[NAV1 home]

CMC / Denver Group



There are a couple of things you should do prior to taking the class. We recommend you make two purchases if you have not already done so: a compass, and Mountaineering: The Freedom of the Hills (9ed) (FOTH).

You will need to bring your compass to first lecture. And you might have a quiz based on reading material from FOTH.

Please read the following in Freedom of the Hills:
pp. 90-112
pp. 119-124
optional pp. 112-119

If you are taking Basic Mountaineering, you must buy the 9th edition of Mountaineering: The Freedom of the Hills. If you are not taking Basic Mountaineering, you don't have to buy the 9th edition but we highly recommend it. We will be making homework assignments by page reference. If you don't have the 8th edition it will be hard to follow.

You must buy or borrow a compass. We strongly recommend that you buy a compass with adjustable declination. We never refer to Magnetic bearings; we always refer to True bearings. If your compass does not have adjustable declination you are always having to manually adjust or calculate in order to find True bearing. We find that this confuses students in Nav 2; there is already too much to digest without having to worry about declination adjustment. If you do not plan to take Nav 2, a compass without adjustable declination is more acceptable.

Note that some cheaper compasses have a FIXED Declination scale. This is not the same as ADJUSTABLE declination. With a Fixed Declination scale you still need to make adjustments with every reading. Another option if your budget does not allow for the purchase of a compass with adjustable declination is to tape a cutout arrow to tbe bottom of the compass and use this makeshift arrow as your declination correction.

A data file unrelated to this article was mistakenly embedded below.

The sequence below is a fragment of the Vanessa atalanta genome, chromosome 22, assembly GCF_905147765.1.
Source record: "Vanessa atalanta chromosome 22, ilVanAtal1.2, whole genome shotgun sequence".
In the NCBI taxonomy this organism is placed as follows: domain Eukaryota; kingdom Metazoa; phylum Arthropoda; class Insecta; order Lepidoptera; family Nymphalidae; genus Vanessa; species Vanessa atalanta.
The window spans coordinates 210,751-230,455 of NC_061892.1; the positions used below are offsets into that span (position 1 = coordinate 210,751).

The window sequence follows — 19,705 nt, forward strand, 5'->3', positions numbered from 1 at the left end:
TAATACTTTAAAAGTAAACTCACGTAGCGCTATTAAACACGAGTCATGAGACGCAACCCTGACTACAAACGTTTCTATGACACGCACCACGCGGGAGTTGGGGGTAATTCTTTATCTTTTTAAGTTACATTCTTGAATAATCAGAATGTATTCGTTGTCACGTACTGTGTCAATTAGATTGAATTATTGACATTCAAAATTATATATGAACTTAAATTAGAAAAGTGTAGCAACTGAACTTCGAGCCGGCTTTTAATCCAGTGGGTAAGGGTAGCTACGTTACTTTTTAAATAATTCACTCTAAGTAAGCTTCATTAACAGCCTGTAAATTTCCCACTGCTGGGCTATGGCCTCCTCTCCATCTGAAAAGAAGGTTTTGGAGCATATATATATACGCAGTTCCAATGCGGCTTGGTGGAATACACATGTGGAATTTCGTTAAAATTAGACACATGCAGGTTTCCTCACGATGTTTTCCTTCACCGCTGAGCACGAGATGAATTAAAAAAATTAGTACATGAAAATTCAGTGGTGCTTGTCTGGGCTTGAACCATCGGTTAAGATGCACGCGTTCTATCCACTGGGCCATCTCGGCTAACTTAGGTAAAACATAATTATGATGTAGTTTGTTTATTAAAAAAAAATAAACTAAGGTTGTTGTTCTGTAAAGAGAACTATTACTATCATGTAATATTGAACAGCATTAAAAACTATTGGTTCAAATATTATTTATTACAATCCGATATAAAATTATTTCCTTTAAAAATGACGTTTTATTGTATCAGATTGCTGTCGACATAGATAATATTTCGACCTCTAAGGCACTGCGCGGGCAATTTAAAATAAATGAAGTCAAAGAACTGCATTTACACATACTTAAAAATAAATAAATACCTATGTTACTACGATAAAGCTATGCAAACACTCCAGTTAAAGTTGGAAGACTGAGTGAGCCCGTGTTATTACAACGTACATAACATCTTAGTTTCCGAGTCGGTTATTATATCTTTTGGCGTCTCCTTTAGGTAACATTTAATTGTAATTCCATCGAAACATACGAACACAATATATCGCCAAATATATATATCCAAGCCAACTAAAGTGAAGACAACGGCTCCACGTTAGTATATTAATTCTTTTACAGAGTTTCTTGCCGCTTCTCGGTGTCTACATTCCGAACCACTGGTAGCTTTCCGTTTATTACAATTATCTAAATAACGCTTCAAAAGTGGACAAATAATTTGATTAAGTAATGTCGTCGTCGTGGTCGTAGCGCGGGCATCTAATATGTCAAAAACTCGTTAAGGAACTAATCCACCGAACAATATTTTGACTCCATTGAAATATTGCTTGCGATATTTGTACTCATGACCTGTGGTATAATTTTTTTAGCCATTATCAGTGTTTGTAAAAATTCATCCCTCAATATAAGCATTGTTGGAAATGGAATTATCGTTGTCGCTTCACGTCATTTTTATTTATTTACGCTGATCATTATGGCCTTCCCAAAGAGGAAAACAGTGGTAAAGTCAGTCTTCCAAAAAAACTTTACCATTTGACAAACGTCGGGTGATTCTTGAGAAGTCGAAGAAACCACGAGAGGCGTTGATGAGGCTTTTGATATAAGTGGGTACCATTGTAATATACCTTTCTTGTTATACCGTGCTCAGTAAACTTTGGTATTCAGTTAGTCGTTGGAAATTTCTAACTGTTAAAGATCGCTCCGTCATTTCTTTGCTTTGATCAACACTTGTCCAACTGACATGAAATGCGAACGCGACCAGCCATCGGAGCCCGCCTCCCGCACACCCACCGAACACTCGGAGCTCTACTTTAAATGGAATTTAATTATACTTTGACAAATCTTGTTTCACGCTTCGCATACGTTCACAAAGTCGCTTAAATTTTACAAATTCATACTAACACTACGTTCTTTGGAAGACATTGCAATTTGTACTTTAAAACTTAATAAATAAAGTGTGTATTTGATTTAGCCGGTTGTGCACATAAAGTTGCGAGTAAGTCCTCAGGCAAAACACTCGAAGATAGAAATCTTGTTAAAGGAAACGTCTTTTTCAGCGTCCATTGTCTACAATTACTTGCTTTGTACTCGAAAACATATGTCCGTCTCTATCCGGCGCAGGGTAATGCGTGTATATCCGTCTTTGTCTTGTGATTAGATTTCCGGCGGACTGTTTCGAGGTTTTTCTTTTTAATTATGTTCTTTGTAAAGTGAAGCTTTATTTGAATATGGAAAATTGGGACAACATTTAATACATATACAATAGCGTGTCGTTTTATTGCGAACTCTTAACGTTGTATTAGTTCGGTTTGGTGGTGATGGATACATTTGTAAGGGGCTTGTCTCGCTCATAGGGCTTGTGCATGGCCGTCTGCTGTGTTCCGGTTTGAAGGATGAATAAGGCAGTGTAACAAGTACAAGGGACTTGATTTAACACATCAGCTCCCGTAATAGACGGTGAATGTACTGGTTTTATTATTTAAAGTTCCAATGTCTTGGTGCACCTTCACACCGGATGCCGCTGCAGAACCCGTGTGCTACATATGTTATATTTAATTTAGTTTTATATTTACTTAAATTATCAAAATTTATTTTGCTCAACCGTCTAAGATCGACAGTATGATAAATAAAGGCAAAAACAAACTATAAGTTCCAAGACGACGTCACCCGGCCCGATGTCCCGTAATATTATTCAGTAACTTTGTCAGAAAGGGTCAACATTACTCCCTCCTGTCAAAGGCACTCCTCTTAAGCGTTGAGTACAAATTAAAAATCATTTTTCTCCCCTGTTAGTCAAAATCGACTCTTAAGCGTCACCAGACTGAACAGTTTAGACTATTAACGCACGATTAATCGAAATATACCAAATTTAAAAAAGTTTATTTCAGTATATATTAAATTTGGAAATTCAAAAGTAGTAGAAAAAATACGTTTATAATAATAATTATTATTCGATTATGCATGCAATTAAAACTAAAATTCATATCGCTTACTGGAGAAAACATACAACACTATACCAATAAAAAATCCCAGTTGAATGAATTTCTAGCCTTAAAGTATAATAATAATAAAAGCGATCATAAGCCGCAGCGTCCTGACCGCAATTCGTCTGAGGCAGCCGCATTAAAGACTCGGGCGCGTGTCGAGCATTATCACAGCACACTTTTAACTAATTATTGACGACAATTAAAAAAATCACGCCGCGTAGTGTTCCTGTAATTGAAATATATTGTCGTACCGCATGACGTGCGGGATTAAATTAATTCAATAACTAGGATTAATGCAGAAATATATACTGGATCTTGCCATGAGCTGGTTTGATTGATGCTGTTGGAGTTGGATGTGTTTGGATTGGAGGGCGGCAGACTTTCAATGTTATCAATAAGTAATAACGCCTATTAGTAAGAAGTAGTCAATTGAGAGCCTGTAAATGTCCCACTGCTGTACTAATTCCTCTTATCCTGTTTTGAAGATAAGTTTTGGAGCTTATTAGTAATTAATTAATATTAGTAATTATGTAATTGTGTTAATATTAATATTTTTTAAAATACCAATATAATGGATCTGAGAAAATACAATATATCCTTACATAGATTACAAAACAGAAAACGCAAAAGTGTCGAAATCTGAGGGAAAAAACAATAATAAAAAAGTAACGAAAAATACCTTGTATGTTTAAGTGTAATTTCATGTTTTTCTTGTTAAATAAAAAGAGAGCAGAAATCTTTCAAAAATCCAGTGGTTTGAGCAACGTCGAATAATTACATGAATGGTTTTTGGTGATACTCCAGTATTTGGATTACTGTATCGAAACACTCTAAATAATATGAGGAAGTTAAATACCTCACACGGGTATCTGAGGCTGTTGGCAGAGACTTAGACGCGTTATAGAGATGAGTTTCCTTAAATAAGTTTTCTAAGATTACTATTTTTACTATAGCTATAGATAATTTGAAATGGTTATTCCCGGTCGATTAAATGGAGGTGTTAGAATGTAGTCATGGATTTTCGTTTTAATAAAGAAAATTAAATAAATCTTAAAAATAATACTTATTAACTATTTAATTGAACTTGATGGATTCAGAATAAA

We recommend that you not wait too long to buy your compass. Stores usually only stock a handful of any one model. And we can have a large number of students wanting to buy a compass.

We mentioned that you want a compass with adjustable declination. Even if you do not yet know what declination is, look for it among the features on the compass.

Another feature that you might want to consider is a sighting mirror. It adds to the expense but it also adds to the precision. With a sighting mirror, you can see both the needle and the target you are pointing to. So you can dial in your bearing very accurately. Without a mirror, you simply point the baseplate at the target and eyeball it. The latter might get you within 4 degrees, plus or minus. Over a distance of one mile, a 4 degree error amounts to 380 feet off to one side or the other. The sighting mirror gives you more accuracy. Not required, but recommended.

The compass should have meridian lines. Most do.

A clinometer is helpful if you plan to do mountaineering. The clinometer helps you measure snow slope, nice to know when assessing avalanche danger.

Some compasses compensate for needle dip, if you plan to take your compass out of the country.

And some models offer different measurement features on the baseplate. Most compasses show degrees in 2 degree increments. A compass with a 1:24,000 scale works well with USGS topo maps.

Here are a few examples. This is not meant to be an exhaustive list. Nor is it meant to be a list of our favorites. Rather, it is a list to show you the type of compass you might consider purchasing. Some of these are available at local stores. Shop around online to find deals.

Baseplate compass without sighting mirror:
Suunto M-3D
Silva Explorer

Compass with sighting mirror:
Suunto MC-2
Silva Ranger

Again, you can find versions of each of these models that have slightly different features.